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dU

dU which does make = 0); and as it does not make

dp

dy

vanish, it is a singular solution.

(10) In the same way it will be seen that

yo + (x − 1)= 0 is a particular integral of

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If the differential equation be of an order higher than the first, let , Yu...y, represent the successive differential coefficients of y with respect to X. Then

U = 0 being the equation cleared of fractions and radicals as before, the conditions that Yn-m= X should be a singular solution of the (11 m)th order are dU dU

dU 0,

dyn dyn-1 dyn-m+1 and therefore if we find a relation between x, y, and Yn-m = X, which satisfies these equations and also the given equation, it is a singular solution of the (n m)th order.

Legendre, Mém. de l'Acad., 1790, p. 218.

=(...

= 0;

2

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Y2 we may

dạy

dy d’y (11) Let

2

+ x = 0 d x dx

dy dy be the given equation. Putting

dx

d x2 write it

x Y," 2yı Yu + x = 0.

dU Here

2 (ir Yy) = 0

dY2

C

gives yz = ""; and, by means of this, eliminating y, from the original equation we find

yi? - x2 = 0

dy

dy2

Y2 =

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as a singular solution of the first order. As this does not dU

DU satisfy = 0, and as there is only one factor in 0, there is no singular solution of the final integral. (12) Let dy

(dy
y - X +
dx 2 d x2

= 0.
dx dx

dx
dU
The condition = 0 gives us

dyz

4xyı + m2

4 (1 + x)' from which we find the singular solution of the first order to be

(dy

+ XC
d.
1+ -y 1

= 0.

16
(13) Let the equation be
dạy dy (dy)

dy)
-y +x
d x2

=0. d.r

- xy y + x \dx

dx It will be found that

XY - 1 = 0 dU dU satisfies

0, = 0 and U = 0, and as it is independent

dy2 dy of y, and yit is the singular solution belonging to the final integral. (14) If the equation be of the third order

'dy
+
- 4

X +

= 0, dx3 dr

dx a singular solution of the second order is

d’y

+ x = 0.

d02
(15) Let the equation be

dy
- 4

+

= 0. \da.

dx2

3

a?

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Then yz + x =0 is not a singular solution, because though
dU

dU
it make = 0) it also causes to vanish; and we find

dy.

dyz

=0

that the real value of is infinity instead of zero, as it

dyz would be in the case of a singular solution. Having given the general integral of a differential

equation of the first order, to find the singular solutions of the equation when there are such.

Let u = 0 be the integral cleared of radicals. As it is supposed to be an integral of an equation of the first order, it must contain an arbitrary constant, which we shall call c. Then if the equation

dU

dc give a value of c in terms of u and y, the elimination of c

dU between U = 0 and 0 will give an equation in x and y,

de which is the singular solution. It is to be observed that if dU

o give a constant value for c, or a value in terms of x de and

Y, which becomes constant in consequence of the relation U = 0, the result of the elimination is not a singular solution but a particular integral. (16) Let the equation be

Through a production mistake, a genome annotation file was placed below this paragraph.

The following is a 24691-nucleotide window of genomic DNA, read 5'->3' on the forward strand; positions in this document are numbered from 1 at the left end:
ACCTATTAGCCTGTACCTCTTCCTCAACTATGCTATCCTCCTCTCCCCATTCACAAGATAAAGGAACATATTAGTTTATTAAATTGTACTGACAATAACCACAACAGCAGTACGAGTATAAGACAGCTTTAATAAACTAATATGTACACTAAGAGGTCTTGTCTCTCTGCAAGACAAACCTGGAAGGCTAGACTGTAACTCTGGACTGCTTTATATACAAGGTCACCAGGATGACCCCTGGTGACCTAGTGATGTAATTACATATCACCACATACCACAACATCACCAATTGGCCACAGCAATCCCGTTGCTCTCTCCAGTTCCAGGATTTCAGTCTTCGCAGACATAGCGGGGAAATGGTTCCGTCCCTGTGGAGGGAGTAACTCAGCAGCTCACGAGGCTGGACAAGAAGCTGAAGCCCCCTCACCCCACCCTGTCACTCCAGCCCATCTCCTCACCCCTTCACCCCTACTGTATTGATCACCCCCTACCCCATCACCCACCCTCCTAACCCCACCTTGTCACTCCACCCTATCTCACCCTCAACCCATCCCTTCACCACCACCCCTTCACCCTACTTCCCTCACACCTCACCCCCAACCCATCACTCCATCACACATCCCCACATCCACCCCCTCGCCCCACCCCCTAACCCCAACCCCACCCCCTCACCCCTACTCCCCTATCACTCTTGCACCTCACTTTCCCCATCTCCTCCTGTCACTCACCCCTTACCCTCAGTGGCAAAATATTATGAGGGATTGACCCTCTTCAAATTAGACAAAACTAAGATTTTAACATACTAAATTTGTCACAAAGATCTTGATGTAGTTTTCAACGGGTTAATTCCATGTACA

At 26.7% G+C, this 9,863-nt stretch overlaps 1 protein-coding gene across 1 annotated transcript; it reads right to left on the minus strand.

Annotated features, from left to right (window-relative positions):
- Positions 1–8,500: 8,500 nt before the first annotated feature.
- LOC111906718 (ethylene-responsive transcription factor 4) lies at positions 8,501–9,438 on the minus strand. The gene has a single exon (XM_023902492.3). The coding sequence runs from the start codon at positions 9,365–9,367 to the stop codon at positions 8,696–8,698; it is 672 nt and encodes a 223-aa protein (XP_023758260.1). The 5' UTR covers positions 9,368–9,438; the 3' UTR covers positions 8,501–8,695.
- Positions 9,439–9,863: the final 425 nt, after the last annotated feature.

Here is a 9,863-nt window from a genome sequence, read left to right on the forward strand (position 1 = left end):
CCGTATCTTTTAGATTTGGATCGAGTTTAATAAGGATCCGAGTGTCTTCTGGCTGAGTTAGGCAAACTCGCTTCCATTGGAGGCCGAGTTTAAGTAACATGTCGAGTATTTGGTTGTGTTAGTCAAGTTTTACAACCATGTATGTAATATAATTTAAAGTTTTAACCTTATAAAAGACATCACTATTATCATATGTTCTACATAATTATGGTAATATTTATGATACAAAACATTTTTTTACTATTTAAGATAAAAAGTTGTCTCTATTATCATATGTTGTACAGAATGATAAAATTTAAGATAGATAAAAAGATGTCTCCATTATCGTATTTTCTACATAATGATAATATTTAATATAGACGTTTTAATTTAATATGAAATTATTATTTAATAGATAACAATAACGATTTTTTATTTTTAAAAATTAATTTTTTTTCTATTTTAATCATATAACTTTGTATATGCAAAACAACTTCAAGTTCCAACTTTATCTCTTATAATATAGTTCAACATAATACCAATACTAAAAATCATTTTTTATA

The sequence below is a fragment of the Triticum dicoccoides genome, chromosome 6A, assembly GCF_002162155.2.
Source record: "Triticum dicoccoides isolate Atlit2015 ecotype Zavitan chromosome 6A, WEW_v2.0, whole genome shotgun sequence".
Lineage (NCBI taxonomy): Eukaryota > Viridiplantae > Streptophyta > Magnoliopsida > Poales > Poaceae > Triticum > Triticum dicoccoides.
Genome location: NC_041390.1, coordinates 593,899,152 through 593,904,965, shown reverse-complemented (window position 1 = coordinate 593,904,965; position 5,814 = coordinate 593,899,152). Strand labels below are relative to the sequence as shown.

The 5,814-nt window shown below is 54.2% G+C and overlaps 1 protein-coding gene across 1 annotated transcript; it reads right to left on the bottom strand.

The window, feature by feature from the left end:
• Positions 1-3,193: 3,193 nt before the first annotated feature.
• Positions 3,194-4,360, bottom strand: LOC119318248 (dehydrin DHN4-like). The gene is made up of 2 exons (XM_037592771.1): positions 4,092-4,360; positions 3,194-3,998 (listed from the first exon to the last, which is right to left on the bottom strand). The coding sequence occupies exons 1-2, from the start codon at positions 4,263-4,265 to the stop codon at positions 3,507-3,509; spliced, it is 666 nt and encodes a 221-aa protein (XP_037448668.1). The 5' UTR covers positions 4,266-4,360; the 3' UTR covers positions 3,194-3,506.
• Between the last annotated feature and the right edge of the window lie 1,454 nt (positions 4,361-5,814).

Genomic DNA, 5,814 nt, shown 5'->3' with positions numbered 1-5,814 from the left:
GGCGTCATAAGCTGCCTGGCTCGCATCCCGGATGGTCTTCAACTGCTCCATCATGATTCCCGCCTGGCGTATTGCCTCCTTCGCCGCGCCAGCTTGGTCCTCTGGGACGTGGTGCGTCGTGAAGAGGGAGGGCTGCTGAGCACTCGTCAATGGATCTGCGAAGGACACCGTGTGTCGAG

.22 - 2cy - C - a' = 0.

dU Then

2 (y + c) = 0,

dc whence e = so that Q2 + y - a' = 0 is the required singular solution.

x?

62 (17) Let y - ax

? + c - 0

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=

Y,

dU

Then

:b? (c a)3 – 2? (c a) = 0.

dc

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This is satisfied either by c= a or c= a +

b The former gives a particular integral. The latter gives

46% (y ax) – x* = 0, which is the singular solution. (18) Let (wo? + yi a) (yo 2cy) + (x2 - a) c = 0.

dU Then

de = 2 {c(x* – a') – y (x2 + yo – a')} =

y (x2 + yo a*) from which

w2 a" which being substituted in the equation gives

202 + a = 0 as the singular solution : but since this makes c = 0,

o, it appears that it is only a particular integral found by making the arbitrary constant equal to zero.

Let U = 0 be the integral of an equation of the second order, so that it contains two arbitrary constants Ci, Cy; then, if we represent the differentiation with respect to x and y by d, and that with respect to e, and c, by d', we can obtain the

dc, singular solution by eliminating Ci, C2, and between the

dc,

equations

U = 0, dU = 0, d'U = 0,

d'U = 0, dd'U = 0.

(19) Let the given integral be

y = cx + Cg x + ;? + cz?, so that

U = } Ca? + C2 x + + co? - y = 0.
Then dU = (C, X + cx) dx dy = 0,

d'U = (} x + 2c,) dcı + (x + 2c2) dc, = 0,

ddU = (xdc, + dc.) dx = 0. From the last we find

dc, dc,

Substituting this in the preceding equation we have

4 (C, - c, x) - r = 0, Between this equation and the first two we can eliminate C

and and we find as the singular solution of the first integral dy

dy

x
+ ( x + 1) * - y (1 + xrP) = 0.

16

و2)

dx

2

(20) Let the integral be

y = }æ? + c) x + C C2 By a similar process to that in the last example, we find as the singular solution belonging to the first integral of the differential equation xo

- 4xy = 0.

dix There is no singular solution belonging to the final integral, but the singular solution just found has itself a singular solution, which is

x + 2y = 0.

dy

+

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+ 3x

4

Singular Solutions of Partial Differential Equations.

If U = 0 be a partial differential equation of the first

dz

dx order in X, Y, and and if we put P,

-9,

the

du dy singular solution, if there be one, will be found by eliminating p and q between the three equations

dU

dU U = 0,

0,

= 0.

dp

dq

(21) Let the equation be

(z - px - qy)2 = a' (1 + pp + q°).

dU Then

= -(a

- px - Ty) x aʻp = 0,

dp

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